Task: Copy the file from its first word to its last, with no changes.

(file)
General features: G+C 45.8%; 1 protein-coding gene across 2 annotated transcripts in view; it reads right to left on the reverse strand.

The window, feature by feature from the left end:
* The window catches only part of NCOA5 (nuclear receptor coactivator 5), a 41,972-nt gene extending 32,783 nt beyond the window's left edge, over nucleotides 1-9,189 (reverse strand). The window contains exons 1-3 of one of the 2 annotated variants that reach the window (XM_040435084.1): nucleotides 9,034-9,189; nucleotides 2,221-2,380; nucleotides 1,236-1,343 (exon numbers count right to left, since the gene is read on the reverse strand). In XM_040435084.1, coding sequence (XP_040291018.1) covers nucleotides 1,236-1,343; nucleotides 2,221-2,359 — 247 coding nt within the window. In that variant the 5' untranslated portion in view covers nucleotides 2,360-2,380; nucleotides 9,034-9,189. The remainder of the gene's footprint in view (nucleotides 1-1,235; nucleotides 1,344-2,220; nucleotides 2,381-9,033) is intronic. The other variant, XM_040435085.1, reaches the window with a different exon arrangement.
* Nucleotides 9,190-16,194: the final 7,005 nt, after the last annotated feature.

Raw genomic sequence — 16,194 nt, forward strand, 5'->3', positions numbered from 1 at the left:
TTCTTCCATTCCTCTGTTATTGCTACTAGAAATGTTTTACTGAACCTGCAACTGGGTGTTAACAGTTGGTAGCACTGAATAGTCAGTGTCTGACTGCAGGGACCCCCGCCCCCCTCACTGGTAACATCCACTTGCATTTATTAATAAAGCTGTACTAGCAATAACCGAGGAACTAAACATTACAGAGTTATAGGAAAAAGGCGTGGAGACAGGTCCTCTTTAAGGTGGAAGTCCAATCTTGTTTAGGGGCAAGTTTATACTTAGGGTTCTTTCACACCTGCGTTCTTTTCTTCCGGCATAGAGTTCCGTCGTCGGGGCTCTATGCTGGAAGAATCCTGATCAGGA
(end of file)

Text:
General features: G+C 45.8%; 1 protein-coding gene across 2 annotated transcripts in view; it reads right to left on the reverse strand.

The window, feature by feature from the left end:
* The window catches only part of NCOA5 (nuclear receptor coactivator 5), a 41,972-nt gene extending 32,783 nt beyond the window's left edge, over nucleotides 1-9,189 (reverse strand). The window contains exons 1-3 of one of the 2 annotated variants that reach the window (XM_040435084.1): nucleotides 9,034-9,189; nucleotides 2,221-2,380; nucleotides 1,236-1,343 (exon numbers count right to left, since the gene is read on the reverse strand). In XM_040435084.1, coding sequence (XP_040291018.1) covers nucleotides 1,236-1,343; nucleotides 2,221-2,359 — 247 coding nt within the window. In that variant the 5' untranslated portion in view covers nucleotides 2,360-2,380; nucleotides 9,034-9,189. The remainder of the gene's footprint in view (nucleotides 1-1,235; nucleotides 1,344-2,220; nucleotides 2,381-9,033) is intronic. The other variant, XM_040435085.1, reaches the window with a different exon arrangement.
* Nucleotides 9,190-16,194: the final 7,005 nt, after the last annotated feature.

Raw genomic sequence — 16,194 nt, forward strand, 5'->3', positions numbered from 1 at the left:
TTCTTCCATTCCTCTGTTATTGCTACTAGAAATGTTTTACTGAACCTGCAACTGGGTGTTAACAGTTGGTAGCACTGAATAGTCAGTGTCTGACTGCAGGGACCCCCGCCCCCCTCACTGGTAACATCCACTTGCATTTATTAATAAAGCTGTACTAGCAATAACCGAGGAACTAAACATTACAGAGTTATAGGAAAAAGGCGTGGAGACAGGTCCTCTTTAAGGTGGAAGTCCAATCTTGTTTAGGGGCAAGTTTATACTTAGGGTTCTTTCACACCTGCGTTCTTTTCTTCCGGCATAGAGTTCCGTCGTCGGGGCTCTATGCTGGAAGAATCCTGATCAGGA